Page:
Shipman's motive may have been 'addiction to killing'

 

BRITAIN: Britain's most prolific serial killer, Dr Harold Shipman, murdered at least 215 patients. David Ward in London has read the official report on his crimes

Harold Shipman, the doctor whose bedside manner many patients came to love, had no "concept of the value or sanctity of human life", according to Dame Janet Smith, chairwoman of the inquiry into the career of Britain's most prolific serial killer.

He was, she says, possibly addicted to killing. But after a year of studying his life's details she has not been able to come up with a motive for his murderous career that lasted 23 years.

"I regret to say that I can shed very little light on why Shipman killed his patients," she admits in the first 336-page volume of her six-volume report. She adds elsewhere: "There is some evidence that he is an addictive personality, and it is possible that killing was a form of addiction."

Her chapter on Shipman's character and motivation runs to almost 20 pages and includes chilling details about how he killed, how he acquired the drugs he needed for murder and how he kept his killings hidden from doctors, coroners and patients' relatives.

It shows that he had few friends and could be aggressive, conceited and arrogant. He also despised anyone he considered to be his intellectual inferior. " suggest that his arrogance and overconfidence are almost certainly a mask for poor esteem," Dame Janet adds.

But she also reveals that he was acquisitive, taking a fancy to property he had seen in the home of a victim he had just killed.

"In 1985 he asked the family of Mrs Margaret Conway if he could have her budgerigar for his aunt; his request was not granted. In 1997 he asked the brother of Miss Lena Slater for her sewing machine, which he was allowed to have.

"He asked Mrs Joan Sellars, the niece of Miss Mabel Shawcross, for her antique bench, saying that it had been Miss Shawcross's intention that he should have it after her death. Mrs Sellars did not agree."

Dame Janet describes as "deeply sinister" Shipman's decision to create for himself the reputation of being a very caring doctor.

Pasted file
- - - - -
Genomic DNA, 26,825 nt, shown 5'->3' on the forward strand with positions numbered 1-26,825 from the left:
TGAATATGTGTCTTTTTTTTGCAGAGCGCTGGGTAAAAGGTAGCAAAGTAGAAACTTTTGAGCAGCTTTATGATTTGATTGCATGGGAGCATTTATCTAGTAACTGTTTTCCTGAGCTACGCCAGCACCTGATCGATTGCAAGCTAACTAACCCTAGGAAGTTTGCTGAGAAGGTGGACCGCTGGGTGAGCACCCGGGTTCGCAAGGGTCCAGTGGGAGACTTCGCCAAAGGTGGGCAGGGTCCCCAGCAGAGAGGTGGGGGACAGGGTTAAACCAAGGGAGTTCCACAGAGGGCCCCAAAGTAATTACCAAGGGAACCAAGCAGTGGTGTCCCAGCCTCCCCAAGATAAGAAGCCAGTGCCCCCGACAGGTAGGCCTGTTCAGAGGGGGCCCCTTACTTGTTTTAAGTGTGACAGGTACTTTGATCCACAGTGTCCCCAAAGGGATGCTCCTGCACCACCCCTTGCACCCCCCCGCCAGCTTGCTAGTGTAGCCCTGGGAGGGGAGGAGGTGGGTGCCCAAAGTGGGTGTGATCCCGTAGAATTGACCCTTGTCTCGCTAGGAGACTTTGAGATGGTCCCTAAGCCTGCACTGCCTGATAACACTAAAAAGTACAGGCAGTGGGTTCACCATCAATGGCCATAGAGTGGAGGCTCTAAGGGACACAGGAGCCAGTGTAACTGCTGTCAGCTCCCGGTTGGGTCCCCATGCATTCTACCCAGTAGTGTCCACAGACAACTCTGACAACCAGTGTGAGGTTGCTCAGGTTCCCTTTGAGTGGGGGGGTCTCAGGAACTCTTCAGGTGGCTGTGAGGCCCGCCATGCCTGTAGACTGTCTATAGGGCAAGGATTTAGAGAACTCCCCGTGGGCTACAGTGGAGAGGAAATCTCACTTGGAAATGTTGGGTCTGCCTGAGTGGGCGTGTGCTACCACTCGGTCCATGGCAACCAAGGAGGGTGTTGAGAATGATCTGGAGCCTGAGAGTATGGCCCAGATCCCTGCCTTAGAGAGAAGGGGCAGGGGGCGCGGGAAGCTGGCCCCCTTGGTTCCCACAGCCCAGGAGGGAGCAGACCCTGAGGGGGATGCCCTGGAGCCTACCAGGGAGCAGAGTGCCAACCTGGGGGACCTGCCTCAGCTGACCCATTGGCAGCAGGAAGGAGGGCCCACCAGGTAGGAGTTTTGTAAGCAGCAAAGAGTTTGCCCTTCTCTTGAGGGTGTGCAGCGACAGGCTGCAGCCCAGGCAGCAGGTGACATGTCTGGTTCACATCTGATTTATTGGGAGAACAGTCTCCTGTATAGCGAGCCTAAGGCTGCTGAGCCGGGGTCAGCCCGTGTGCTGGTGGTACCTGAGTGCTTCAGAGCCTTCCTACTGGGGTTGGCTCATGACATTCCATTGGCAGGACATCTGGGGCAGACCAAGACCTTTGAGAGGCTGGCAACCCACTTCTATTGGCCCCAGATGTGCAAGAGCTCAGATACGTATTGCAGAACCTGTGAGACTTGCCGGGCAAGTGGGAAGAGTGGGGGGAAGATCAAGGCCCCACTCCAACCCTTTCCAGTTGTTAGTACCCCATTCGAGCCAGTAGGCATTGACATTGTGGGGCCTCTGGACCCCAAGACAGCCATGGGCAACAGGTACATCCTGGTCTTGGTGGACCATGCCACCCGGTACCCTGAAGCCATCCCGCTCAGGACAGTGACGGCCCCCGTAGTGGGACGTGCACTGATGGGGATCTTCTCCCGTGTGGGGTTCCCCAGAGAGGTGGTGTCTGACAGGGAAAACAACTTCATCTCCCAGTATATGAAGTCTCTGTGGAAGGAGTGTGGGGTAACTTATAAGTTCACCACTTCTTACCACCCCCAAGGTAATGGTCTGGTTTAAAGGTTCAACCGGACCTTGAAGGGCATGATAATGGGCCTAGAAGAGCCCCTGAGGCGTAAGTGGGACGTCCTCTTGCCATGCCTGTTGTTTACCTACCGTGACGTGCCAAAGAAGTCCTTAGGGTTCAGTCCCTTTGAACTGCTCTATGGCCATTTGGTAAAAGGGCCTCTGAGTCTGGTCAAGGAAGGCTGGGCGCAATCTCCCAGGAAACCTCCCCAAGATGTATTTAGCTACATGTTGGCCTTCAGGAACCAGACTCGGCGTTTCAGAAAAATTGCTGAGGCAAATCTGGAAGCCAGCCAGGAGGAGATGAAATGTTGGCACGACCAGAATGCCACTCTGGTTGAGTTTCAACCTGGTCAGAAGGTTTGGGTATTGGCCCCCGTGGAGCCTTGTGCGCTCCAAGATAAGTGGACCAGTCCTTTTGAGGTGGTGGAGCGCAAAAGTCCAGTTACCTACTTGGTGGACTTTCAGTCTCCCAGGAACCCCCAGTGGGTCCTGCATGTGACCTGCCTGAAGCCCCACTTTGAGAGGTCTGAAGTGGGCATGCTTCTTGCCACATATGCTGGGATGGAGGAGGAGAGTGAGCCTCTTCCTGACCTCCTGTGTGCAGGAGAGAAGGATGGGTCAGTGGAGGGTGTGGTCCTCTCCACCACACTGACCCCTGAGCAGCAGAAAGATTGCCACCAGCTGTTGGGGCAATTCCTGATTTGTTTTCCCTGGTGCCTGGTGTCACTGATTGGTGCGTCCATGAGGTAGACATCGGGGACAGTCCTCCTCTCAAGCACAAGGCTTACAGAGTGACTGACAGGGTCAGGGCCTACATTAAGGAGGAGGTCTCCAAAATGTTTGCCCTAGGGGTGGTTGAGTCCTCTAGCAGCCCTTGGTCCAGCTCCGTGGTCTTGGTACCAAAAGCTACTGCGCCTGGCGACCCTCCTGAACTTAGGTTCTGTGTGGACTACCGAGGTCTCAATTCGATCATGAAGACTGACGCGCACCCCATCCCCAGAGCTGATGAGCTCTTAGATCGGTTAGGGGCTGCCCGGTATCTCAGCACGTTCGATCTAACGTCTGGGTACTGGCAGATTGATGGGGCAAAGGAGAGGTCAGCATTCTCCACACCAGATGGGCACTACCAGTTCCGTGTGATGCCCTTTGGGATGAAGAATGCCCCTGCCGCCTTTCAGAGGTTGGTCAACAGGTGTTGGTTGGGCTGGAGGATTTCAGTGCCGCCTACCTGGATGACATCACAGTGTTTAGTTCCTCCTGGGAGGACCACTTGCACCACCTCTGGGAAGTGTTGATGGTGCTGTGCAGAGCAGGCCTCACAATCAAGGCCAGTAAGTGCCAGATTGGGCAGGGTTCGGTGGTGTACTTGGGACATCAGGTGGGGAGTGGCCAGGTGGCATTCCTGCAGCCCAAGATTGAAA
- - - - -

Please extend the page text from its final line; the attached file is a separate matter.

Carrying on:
"Many patients describe Shipman as having a wonderful bedside manner, especially with the elderly. He would make much of them and sometimes tease them gently. They liked it. He made them feel that he was a real friend as well as their doctor. Yet he would kill them."

Shipman would call a spade a spade but many patients liked his bluntness. When Stephen Dickson asked Shipman on February 28th, 1998, how long his father-in-law, Harold Eddleston, who had cancer, was likely to live, Shipman replied: "I wouldn't buy him any Easter eggs." Mr Dickson did not take offence. Four days later Shipman killed Mr Eddleston.

Other relatives reported that Shipman's kindness and sympathy evaporated once a victim had died. He told the son and daughter- in-law of Mary Coutts in April 1997: "Well, I don't believe in keeping them going."

He would also "take on" and try to get the better of officials and those in authority. During a lecture, he repeatedly interrupted and disagreed with the speaker.

In trying to establish whether Shipman had a morbid interest in death or took pleasure from killing, Dame Janet said she formed the impression that he liked to play the role of master of ceremonies after a death.

"He would be the centre of attention and would take control. He would present himself as omniscient. He would give instructions about the removal of the body.

"He would give his explanation for the death, often saying that, although it might have been a surprise to the relatives, it had been no surprise to him. He might add remarks such as 'She was riddled with cancer', as he said of Miss Lena Slater."

He killed patients with terminal illnesses, those with chronic conditions and those who were a nuisance or annoyed him.

He became a "plausible and accomplished liar" as he described the deaths of his victims.

"Some of his descriptions of sudden death are breathtaking: 'I turned round to get my stethoscope out of my bag and she just collapsed and died'; 'I was telephoning for an ambulance and she gave one cough. When I turned round, I could see that she had died'; 'She just died while I was examining her'."

At times he stopped killing, usually because he was scared of being caught.

"When he resumed killing, he did so gradually, sometimes beginning with a terminally ill patient. It was as if he were entering the pool at the shallow end to see if he could swim." In 1997 he committed 37 murders - his highest annual tally - and was on course to exceed that total when police inquiries began.

"It may be, during these later years, that Shipman was virtually out of control. It is typical of addictive behaviour that the subject needs more and more opportunities to feed the addiction."

On Shipman's ability to avoid standard checks and controls on doctors, Dame Janet notes that was able to stockpile lethal supplies of diamorphine and to avoid post-mortem examination on his victims.

In 1996 he prescribed 12,000mg of diamorphine on a single occasion in the name of a dying patient.

"That alone would have been enough to kill about 360 people. Despite the fact that the supply and possession of drugs is said to be 'controlled', those controls did not stop Shipman from acquiring large amounts of diamorphine without detection."

All but three of the 215 deaths were registered using death certificates issued by Shipman. Most victims were cremated. Before cremation, a second doctor must confirm the cause of death and the papers must be checked by a third doctor at the crematorium.

"These procedures are intended to provide a safeguard for the public against concealment of the fact that a person has been unlawfully killed. Yet . . . Shipman was able to kill 215 people without detection. It is clear, therefore, that the procedures provided no safeguard at all."